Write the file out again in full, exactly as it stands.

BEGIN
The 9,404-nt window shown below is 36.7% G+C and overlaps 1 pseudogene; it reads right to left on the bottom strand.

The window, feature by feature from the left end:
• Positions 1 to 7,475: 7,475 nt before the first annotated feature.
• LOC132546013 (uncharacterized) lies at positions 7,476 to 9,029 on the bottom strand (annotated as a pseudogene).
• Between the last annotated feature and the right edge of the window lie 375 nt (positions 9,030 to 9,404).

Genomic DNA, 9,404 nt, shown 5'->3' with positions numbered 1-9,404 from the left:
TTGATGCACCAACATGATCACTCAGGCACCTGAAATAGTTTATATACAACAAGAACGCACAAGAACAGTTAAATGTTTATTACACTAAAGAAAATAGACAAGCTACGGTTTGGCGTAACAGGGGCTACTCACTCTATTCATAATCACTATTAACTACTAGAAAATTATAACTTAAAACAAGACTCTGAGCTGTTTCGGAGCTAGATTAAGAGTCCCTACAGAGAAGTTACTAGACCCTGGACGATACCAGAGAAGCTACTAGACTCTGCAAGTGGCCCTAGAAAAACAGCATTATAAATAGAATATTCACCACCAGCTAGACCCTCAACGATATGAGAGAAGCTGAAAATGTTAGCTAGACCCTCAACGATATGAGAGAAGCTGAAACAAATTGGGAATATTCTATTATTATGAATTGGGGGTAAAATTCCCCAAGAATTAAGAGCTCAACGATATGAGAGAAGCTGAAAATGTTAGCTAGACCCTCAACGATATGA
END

The 9,404-nt window shown below is 36.7% G+C and overlaps 1 pseudogene; it reads right to left on the bottom strand.

The window, feature by feature from the left end:
• Positions 1 to 7,475: 7,475 nt before the first annotated feature.
• LOC132546013 (uncharacterized) lies at positions 7,476 to 9,029 on the bottom strand (annotated as a pseudogene).
• Between the last annotated feature and the right edge of the window lie 375 nt (positions 9,030 to 9,404).

Genomic DNA, 9,404 nt, shown 5'->3' with positions numbered 1-9,404 from the left:
TTGATGCACCAACATGATCACTCAGGCACCTGAAATAGTTTATATACAACAAGAACGCACAAGAACAGTTAAATGTTTATTACACTAAAGAAAATAGACAAGCTACGGTTTGGCGTAACAGGGGCTACTCACTCTATTCATAATCACTATTAACTACTAGAAAATTATAACTTAAAACAAGACTCTGAGCTGTTTCGGAGCTAGATTAAGAGTCCCTACAGAGAAGTTACTAGACCCTGGACGATACCAGAGAAGCTACTAGACTCTGCAAGTGGCCCTAGAAAAACAGCATTATAAATAGAATATTCACCACCAGCTAGACCCTCAACGATATGAGAGAAGCTGAAAATGTTAGCTAGACCCTCAACGATATGAGAGAAGCTGAAACAAATTGGGAATATTCTATTATTATGAATTGGGGGTAAAATTCCCCAAGAATTAAGAGCTCAACGATATGAGAGAAGCTGAAAATGTTAGCTAGACCCTCAACGATATGA